For certain drugs and dosage forms, in vivo documentation of equivalence, through either a bioequivalence study, a comparative clinical pharmacodynamic study, or a comparative clinical trial, is regarded as especially important. Examples are listed below.
(a) Oral immediate release pharmaceutical products with systemic action when one or more of the following criteria apply:
(i) indicated for serious conditions requiring assured therapeutic response;
(ii) narrow therapeutic window/safety margin; steep dose-response curve;
(iii) pharmacokinetics complicated by variable or incomplete absorption or absorption window, nonlinear pharmacokinetics, presystemic elimination/high first-pass metabolism >70%;
(iv) unfavourable physicochemical properties, e.g., low solubility, instability, metastable modifications, poor permeability, etc.;
(v) documented evidence for bioavailability problems related to the drug or drugs of similar chemical structure or formulations;
(vi) where a high ratio of excipients to active ingredients exists.
(b) Non-oral and non-parenteral pharmaceutical products designed to act by systemic absorption (such as transdermal patches, suppositories, etc.).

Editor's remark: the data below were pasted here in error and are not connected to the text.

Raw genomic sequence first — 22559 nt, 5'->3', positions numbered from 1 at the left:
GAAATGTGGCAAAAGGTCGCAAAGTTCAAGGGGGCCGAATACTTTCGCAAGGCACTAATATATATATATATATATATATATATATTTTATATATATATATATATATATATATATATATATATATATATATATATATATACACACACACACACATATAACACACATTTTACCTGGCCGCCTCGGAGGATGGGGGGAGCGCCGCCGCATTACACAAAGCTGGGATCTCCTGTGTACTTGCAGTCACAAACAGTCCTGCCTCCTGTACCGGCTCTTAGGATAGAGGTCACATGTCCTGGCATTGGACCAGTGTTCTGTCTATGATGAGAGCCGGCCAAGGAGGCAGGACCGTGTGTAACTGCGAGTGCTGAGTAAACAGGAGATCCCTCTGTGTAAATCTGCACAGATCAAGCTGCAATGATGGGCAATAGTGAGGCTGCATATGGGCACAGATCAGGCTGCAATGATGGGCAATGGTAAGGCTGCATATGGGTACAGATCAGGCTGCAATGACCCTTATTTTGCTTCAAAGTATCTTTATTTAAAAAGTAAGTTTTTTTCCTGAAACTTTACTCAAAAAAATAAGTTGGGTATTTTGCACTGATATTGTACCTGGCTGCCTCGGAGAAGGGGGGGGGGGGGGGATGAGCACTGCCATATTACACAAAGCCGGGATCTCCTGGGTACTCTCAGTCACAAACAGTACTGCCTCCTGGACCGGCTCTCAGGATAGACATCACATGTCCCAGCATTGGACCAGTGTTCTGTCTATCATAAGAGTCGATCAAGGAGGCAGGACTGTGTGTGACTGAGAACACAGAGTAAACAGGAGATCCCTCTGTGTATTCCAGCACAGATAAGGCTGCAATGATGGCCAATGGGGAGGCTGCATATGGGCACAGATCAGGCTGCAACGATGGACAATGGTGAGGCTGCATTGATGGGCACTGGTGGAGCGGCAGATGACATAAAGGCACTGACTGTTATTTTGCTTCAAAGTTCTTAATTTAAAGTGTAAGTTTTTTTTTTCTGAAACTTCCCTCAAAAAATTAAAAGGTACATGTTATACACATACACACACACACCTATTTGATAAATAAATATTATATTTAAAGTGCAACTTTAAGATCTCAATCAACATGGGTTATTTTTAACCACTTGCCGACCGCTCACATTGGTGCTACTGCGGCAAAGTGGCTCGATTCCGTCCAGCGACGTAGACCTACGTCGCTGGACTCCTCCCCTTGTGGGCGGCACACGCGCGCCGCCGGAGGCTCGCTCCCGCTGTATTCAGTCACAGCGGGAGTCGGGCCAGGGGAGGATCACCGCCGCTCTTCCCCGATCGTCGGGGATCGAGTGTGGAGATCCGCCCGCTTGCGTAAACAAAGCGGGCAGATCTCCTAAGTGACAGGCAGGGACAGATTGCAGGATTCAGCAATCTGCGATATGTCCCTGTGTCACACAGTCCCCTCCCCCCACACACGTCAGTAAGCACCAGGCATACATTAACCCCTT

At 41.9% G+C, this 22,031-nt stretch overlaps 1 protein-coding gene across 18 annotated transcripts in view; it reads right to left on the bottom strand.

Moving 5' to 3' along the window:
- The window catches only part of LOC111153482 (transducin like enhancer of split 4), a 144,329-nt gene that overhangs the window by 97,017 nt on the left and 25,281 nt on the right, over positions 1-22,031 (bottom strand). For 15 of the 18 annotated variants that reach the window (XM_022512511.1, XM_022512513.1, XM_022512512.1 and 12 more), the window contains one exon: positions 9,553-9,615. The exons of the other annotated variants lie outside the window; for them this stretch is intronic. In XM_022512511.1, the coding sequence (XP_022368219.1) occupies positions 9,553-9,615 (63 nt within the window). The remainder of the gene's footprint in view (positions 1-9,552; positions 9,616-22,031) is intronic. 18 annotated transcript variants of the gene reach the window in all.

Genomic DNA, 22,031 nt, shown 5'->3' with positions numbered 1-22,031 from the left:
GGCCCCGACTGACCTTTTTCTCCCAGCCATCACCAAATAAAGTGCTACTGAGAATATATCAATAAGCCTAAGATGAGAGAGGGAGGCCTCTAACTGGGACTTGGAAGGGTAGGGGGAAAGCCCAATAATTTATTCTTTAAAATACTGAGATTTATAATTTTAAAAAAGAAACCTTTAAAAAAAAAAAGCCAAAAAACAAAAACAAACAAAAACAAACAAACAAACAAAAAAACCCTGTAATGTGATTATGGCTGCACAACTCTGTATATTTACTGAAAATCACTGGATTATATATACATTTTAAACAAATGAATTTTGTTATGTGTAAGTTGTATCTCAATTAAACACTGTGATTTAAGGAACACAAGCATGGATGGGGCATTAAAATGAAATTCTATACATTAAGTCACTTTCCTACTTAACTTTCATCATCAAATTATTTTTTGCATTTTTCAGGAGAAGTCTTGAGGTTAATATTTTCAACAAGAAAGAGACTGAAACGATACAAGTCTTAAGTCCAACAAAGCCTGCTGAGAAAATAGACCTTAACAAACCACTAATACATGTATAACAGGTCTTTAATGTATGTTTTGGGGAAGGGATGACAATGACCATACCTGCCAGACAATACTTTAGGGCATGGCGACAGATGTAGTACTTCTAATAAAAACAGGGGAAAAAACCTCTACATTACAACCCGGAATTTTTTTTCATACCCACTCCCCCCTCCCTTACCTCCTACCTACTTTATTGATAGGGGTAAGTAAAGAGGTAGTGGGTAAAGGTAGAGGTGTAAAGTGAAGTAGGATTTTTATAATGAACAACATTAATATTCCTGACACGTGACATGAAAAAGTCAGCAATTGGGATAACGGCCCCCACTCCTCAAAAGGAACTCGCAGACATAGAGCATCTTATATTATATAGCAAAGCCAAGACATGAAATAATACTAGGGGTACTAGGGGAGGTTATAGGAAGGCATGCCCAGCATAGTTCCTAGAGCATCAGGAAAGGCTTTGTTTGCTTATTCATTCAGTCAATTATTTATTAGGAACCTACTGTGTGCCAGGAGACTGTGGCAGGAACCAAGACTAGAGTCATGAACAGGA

(c) Sustained or otherwise modified release pharmaceutical products designed to act by systemic absorption.
(d) Fixed combination products (see WHO Technical Report Series No. 825, 1992) with systemic action.
(e) Non-solution pharmaceutical products which are for non-systemic use (oral, nasal, ocular, dermal, rectal, vaginal, etc. application) and are intended to act without systemic absorption. In these cases, the bioequivalence concept is not suitable and comparative clinical or pharmacodynamic studies are required to prove equivalence. This does not, however, exclude the potential need for drug concentration measurements in order to assess unintended partial absorption.
In cases (a) to (d) plasma concentration measurements over time (bioequivalence) are normally sufficient proof for efficacy and safety. In case (e) the bioequivalence concept is not suitable and comparative clinical or pharmacodynamic studies are required to prove equivalence.